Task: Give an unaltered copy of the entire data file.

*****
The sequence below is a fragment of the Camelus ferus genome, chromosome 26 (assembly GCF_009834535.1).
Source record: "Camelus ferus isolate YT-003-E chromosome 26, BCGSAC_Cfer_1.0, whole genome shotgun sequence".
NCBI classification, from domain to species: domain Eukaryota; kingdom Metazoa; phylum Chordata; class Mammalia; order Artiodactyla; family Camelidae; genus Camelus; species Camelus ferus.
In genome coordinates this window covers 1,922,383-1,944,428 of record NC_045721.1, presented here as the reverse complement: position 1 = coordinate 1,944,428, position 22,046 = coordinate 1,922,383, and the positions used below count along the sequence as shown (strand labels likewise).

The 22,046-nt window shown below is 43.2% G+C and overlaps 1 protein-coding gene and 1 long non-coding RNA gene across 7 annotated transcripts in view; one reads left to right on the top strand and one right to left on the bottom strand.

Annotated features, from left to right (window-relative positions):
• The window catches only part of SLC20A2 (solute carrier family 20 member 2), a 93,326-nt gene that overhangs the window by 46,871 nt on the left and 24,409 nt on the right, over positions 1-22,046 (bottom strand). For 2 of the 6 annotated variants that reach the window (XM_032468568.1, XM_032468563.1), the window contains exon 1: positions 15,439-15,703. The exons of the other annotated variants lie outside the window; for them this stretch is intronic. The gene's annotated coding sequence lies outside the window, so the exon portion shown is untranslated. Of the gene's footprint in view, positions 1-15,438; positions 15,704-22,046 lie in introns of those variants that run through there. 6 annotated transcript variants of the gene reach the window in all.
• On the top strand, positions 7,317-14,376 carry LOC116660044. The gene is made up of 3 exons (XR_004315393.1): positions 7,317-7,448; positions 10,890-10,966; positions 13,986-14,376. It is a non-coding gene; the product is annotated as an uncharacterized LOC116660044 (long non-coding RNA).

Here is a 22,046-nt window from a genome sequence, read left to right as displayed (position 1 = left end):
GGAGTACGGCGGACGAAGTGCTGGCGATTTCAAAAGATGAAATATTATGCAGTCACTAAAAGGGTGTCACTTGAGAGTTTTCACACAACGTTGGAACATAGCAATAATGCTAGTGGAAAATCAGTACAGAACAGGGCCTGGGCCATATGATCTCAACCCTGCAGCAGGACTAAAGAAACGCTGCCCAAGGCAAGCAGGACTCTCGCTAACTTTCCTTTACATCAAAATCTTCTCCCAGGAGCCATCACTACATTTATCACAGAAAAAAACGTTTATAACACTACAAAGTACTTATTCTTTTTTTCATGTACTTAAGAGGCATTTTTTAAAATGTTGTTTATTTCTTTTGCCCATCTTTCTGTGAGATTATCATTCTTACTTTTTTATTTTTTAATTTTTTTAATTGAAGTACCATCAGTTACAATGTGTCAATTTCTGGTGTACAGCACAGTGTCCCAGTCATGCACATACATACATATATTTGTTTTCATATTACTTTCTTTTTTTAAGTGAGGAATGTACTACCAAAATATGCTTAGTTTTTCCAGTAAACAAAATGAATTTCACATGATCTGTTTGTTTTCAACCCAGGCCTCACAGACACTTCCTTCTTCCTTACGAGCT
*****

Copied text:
The sequence below is a fragment of the Camelus ferus genome, chromosome 26 (assembly GCF_009834535.1).
Source record: "Camelus ferus isolate YT-003-E chromosome 26, BCGSAC_Cfer_1.0, whole genome shotgun sequence".
NCBI classification, from domain to species: domain Eukaryota; kingdom Metazoa; phylum Chordata; class Mammalia; order Artiodactyla; family Camelidae; genus Camelus; species Camelus ferus.
In genome coordinates this window covers 1,922,383-1,944,428 of record NC_045721.1, presented here as the reverse complement: position 1 = coordinate 1,944,428, position 22,046 = coordinate 1,922,383, and the positions used below count along the sequence as shown (strand labels likewise).

The 22,046-nt window shown below is 43.2% G+C and overlaps 1 protein-coding gene and 1 long non-coding RNA gene across 7 annotated transcripts in view; one reads left to right on the top strand and one right to left on the bottom strand.

Annotated features, from left to right (window-relative positions):
• The window catches only part of SLC20A2 (solute carrier family 20 member 2), a 93,326-nt gene that overhangs the window by 46,871 nt on the left and 24,409 nt on the right, over positions 1-22,046 (bottom strand). For 2 of the 6 annotated variants that reach the window (XM_032468568.1, XM_032468563.1), the window contains exon 1: positions 15,439-15,703. The exons of the other annotated variants lie outside the window; for them this stretch is intronic. The gene's annotated coding sequence lies outside the window, so the exon portion shown is untranslated. Of the gene's footprint in view, positions 1-15,438; positions 15,704-22,046 lie in introns of those variants that run through there. 6 annotated transcript variants of the gene reach the window in all.
• On the top strand, positions 7,317-14,376 carry LOC116660044. The gene is made up of 3 exons (XR_004315393.1): positions 7,317-7,448; positions 10,890-10,966; positions 13,986-14,376. It is a non-coding gene; the product is annotated as an uncharacterized LOC116660044 (long non-coding RNA).

Here is a 22,046-nt window from a genome sequence, read left to right as displayed (position 1 = left end):
GGAGTACGGCGGACGAAGTGCTGGCGATTTCAAAAGATGAAATATTATGCAGTCACTAAAAGGGTGTCACTTGAGAGTTTTCACACAACGTTGGAACATAGCAATAATGCTAGTGGAAAATCAGTACAGAACAGGGCCTGGGCCATATGATCTCAACCCTGCAGCAGGACTAAAGAAACGCTGCCCAAGGCAAGCAGGACTCTCGCTAACTTTCCTTTACATCAAAATCTTCTCCCAGGAGCCATCACTACATTTATCACAGAAAAAAACGTTTATAACACTACAAAGTACTTATTCTTTTTTTCATGTACTTAAGAGGCATTTTTTAAAATGTTGTTTATTTCTTTTGCCCATCTTTCTGTGAGATTATCATTCTTACTTTTTTATTTTTTAATTTTTTTAATTGAAGTACCATCAGTTACAATGTGTCAATTTCTGGTGTACAGCACAGTGTCCCAGTCATGCACATACATACATATATTTGTTTTCATATTACTTTCTTTTTTTAAGTGAGGAATGTACTACCAAAATATGCTTAGTTTTTCCAGTAAACAAAATGAATTTCACATGATCTGTTTGTTTTCAACCCAGGCCTCACAGACACTTCCTTCTTCCTTACGAGCT